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McCombs Climbs to Top Five for Graduate Entrepreneurship

open sign for entrepreneurshipThe education services company The Princeton Review, in partnership with Entrepreneur magazine, named McCombs and its Herb Kelleher Center for Entrepreneurship no. 5 in the nation on its ranking of Top 25 Graduate Schools for Entrepreneurship Programs.

The top three spots, in order, went to Babson College, Michigan and Brigham Young University.

This is the second year in a row for McCombs to climb in this survey, up from no. 8 last year and from ninth place in 2010. Among public schools, McCombs is second only to Michigan.

Other Texas graduate schools that hit the list in the ranking’s tenth season include Rice University (no. 4) and the Acton MBA in Entrepreneurship (no. 18).

The Princeton Review surveys nearly 2,000 programs across the country. Criteria used in the ranking, first started in 2006, include: the level of commitment to entrepreneurship inside and outside the classroom, the percentage of faculty, students and alumni actively and successfully involved in entrepreneurial endeavors, the number of a school’s mentorship programs and its support of entrepreneurial studies and projects through scholarships and grants.

“We commend each of these schools not only for giving their students a first-rate classroom experience in business practices, but for their cross-disciplinary approaches to entrepreneurship education" said Robert Franek, The Princeton Review’s senior vice president of publishing and a nationally recognized expert on college admissions.

Laura Kilcrease, who recently joined McCombs' Herb Kelleher Center for Entrepreneurship as entrepreneur-in-residence, credits the school with “a culture of experiential learning that complements class structures. Students here interact in programs that use the latest real world ideas, technologies and concepts. This prepares them more quickly for what they may experience now and in the future.”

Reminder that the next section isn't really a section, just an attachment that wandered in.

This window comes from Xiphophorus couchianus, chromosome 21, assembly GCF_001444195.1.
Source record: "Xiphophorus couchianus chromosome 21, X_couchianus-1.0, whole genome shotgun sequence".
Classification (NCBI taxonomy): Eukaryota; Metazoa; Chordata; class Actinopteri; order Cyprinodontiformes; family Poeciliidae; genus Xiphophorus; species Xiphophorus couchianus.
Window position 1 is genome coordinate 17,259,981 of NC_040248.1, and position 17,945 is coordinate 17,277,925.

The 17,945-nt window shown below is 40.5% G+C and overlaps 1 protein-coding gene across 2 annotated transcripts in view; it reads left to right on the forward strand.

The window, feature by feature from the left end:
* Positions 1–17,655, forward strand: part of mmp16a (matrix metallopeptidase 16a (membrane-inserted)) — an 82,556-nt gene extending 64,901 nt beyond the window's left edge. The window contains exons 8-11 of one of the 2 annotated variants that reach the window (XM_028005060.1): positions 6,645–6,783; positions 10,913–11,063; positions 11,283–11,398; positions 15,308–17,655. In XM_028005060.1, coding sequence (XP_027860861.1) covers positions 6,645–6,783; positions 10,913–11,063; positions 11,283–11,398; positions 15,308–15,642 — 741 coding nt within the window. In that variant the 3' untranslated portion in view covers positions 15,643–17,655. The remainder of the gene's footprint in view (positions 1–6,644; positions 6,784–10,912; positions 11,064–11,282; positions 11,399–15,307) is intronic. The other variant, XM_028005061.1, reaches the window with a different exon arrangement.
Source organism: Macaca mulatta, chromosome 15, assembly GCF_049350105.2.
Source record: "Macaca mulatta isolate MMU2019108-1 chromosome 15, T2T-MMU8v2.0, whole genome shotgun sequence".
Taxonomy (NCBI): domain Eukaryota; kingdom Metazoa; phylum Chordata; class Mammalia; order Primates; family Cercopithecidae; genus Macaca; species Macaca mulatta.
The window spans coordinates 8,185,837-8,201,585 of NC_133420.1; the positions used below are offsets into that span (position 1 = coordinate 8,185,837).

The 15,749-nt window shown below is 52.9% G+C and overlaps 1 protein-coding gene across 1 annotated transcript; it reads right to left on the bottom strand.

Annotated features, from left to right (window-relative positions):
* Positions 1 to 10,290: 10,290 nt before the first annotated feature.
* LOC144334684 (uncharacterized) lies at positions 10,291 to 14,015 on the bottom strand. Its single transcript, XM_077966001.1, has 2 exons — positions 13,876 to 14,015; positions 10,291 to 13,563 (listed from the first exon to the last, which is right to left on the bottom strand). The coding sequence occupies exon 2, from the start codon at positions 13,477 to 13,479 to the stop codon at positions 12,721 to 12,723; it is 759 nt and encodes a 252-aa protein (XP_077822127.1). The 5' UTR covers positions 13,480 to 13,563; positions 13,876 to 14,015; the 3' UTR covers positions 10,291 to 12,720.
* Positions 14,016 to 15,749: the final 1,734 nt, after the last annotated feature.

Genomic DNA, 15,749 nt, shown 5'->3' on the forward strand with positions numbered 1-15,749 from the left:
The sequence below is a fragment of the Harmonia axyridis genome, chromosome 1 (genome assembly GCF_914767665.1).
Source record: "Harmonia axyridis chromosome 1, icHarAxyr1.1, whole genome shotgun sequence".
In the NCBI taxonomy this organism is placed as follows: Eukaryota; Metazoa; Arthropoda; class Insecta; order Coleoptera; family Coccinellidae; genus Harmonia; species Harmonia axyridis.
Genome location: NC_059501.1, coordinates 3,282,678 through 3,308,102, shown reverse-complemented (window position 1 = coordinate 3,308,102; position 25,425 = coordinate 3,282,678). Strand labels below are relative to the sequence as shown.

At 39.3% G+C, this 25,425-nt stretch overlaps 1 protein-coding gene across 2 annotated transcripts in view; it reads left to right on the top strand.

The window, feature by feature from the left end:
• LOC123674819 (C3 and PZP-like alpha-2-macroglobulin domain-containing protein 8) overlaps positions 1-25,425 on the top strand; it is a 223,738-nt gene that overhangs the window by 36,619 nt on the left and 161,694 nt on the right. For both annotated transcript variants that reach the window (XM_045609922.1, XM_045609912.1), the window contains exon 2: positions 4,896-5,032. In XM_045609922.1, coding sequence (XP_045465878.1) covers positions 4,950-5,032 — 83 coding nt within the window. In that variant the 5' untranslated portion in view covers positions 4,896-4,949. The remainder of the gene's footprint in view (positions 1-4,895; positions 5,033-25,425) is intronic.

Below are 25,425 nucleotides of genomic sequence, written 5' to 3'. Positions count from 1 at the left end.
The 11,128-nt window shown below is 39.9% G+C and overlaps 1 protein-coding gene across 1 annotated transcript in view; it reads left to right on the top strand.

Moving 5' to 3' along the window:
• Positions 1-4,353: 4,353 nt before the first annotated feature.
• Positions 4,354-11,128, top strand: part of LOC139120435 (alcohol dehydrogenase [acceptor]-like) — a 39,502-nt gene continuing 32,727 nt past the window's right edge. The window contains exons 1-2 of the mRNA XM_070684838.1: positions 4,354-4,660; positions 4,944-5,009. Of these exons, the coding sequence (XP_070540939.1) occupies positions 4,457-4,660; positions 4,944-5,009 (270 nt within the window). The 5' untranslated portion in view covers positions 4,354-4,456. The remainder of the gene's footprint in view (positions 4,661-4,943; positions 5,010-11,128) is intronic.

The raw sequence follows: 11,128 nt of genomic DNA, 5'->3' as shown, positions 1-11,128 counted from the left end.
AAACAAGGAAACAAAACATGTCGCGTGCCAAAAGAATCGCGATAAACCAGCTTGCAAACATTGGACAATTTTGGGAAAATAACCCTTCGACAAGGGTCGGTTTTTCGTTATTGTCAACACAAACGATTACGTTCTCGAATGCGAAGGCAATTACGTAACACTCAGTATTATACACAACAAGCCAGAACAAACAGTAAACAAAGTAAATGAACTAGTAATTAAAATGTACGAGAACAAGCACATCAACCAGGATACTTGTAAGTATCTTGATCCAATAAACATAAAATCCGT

McCombs offers rich opportunities for graduate students interested in all things entrepreneurial. A few examples include:

  • Venture Fellows, which helps MBAs get a leg up in the venture capital arena by offering internships with venture capital and private equity luminaries.
  • Texas Venture Labs, a campus-wide initiative that helps link students to the entrepreneurial, business, technology and legal resources available on campus and provides mentoring, team-building, business plan validation and technology commercialization.
  • The Venture Labs Investment Competition, which is held in Austin each May. Founded in 1984 as Moot Corp, it is the first and longest operating, inter-business-school, new-venture competition in the world.
  • Austin Technology Incubator, which was the first university-based incubator in the country. Established in 1989, it has raised more than $725 million in capital and spawned 210 companies, including many new ventures created by Texas MBA students.
  • Master of Science in Technology Commercialization (MSTC). Established in 1996, this one-year alternating weekend program is designed for aspiring entrepreneurs who want to identify new technologies with market potential, bring them to market, and create wealth in the process.

 

Comments

#1 This is awesome news. Hook em

This is awesome news. Hook em Horns.. My classmates joined the ATI incubator to bootstrap their business , and went on to make a successful exit via an acquisition by a larger firm. They credited their success to the UT network and entrepreneurial framework.

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